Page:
As lofty and admirable as the 2045 target is, worldwide economic conditions may pose a serious challenge in the immediate term. The International Monetary Fund (IMF) projects a moderate decline in the global economic momentum in 2023. In its October 2022 update, the IMF has projected that global economic growth will fall to 2.7% in 2023 from 3.2% in 2022. This concern is driven by the prolonged impact of the COVIDE-19 pandemic and the ongoing conflict in Ukraine, which have created a climate of uncertainty on the global economic stage. Disruptions in the global economy—including soaring interest rates and thinning import demand in the West—will create a decisive impact on Vietnam’s economy, which leans heavily on exports. 

Many enterprises, especially those in the apparel and footwear industries, have already reported a significant decline in export orders. Some have even described the current situation as the bleakest they have encountered in the past three decades. This adverse economic climate has led to widespread layoffs and business closures. Considering the present scenario, it appears increasingly challenging for Vietnamese enterprises to secure new orders, greatly amplifying concerns about the country’s economic outlook.

Institutional Reforms Warranted

Nevertheless, the country may have a chance to upgrade its long-term economic status if it adopts a series of institutional reforms to systematically upgrade its vision, capacity, and motivation across all its development priorities.

Vietnam must establish a robust institutional framework to translate development priorities into concrete actions and streamline administrative processes, while leveraging market-based incentives, enforcing regulations for trust and fairness and engaging in participatory processes for transparency and accountability. Implementing these reforms systematically will support Vietnam’s economic development vision, enhance its capacity to execute national strategies and help drive progress in critical socio-economic areas. These include green growth, digital transformation, financial inclusion, social protection, and infrastructure development, in line  with the country’s development objectives.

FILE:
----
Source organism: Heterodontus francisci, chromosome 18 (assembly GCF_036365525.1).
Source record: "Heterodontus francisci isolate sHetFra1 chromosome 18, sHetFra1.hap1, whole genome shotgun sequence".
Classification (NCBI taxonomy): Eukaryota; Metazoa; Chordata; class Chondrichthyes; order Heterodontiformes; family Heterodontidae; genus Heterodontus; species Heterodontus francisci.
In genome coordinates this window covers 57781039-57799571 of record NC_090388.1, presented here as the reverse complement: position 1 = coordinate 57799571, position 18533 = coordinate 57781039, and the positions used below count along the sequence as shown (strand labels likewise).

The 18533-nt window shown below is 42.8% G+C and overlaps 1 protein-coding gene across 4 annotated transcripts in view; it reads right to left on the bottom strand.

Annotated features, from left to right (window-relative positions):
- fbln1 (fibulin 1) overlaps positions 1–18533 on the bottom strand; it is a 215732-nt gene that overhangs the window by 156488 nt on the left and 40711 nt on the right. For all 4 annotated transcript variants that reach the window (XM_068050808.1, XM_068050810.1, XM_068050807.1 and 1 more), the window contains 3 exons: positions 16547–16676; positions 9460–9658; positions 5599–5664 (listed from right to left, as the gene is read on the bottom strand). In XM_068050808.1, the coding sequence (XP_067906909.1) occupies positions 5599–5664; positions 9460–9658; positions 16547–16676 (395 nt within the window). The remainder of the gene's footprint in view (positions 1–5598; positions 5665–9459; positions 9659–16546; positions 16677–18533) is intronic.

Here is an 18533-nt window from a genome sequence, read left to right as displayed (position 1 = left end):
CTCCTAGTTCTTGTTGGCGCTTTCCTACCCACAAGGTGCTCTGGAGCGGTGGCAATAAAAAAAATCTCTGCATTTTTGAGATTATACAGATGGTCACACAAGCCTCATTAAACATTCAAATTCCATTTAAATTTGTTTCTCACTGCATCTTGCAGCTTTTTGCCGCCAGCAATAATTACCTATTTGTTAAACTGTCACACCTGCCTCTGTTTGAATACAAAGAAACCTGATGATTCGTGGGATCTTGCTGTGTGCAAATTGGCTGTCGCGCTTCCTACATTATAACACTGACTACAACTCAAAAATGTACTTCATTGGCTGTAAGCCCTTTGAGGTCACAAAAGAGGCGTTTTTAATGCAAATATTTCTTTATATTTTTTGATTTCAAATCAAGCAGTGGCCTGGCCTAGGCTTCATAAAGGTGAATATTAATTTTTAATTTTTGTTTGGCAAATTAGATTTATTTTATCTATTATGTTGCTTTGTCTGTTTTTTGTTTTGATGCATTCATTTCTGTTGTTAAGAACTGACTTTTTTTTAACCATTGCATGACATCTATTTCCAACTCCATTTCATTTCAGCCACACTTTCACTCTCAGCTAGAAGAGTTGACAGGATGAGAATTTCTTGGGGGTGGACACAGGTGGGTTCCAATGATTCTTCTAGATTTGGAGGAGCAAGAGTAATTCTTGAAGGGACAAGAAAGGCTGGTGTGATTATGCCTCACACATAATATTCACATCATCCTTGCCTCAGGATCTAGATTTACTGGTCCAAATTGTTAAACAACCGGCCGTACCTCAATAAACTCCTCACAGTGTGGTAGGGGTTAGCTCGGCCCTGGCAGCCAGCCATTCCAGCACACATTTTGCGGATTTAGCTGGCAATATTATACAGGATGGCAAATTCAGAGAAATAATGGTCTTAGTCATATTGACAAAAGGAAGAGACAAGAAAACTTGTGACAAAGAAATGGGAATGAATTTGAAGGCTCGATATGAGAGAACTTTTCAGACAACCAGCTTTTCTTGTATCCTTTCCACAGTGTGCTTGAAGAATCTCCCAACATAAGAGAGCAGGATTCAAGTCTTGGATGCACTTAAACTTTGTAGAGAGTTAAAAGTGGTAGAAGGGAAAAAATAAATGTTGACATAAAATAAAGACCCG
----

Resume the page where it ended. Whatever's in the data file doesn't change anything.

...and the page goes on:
Success to Replicate

Should the Vietnamese government realize its goal, the country’s success will be beneficial to Southeast Asia’s economic outlook. The presence of economic powerhouses such as Singapore, Thailand, and Vietnam will enhance the socioeconomic prospects of the region, potentially boosting its competitiveness in the global stage. Some considerations need to be addressed, however: Vietnam’s dependence on foreign capital and exports may have a spillover effect on other countries in the region, since Vietnam is a part of several free trade agreements – both across the region and beyond. 

Vietnam’s economic rebound in the wake of the pandemic stands as a great example for other economies to follow and replicate. While economic headwinds may persist in the short and medium term, the country still has abundant opportunities to fulfill its goal of sustained economic growth, and its journey towards that dream will be exciting for the world to witness. 

Photo Caption: A view of Da Nang, Vietnam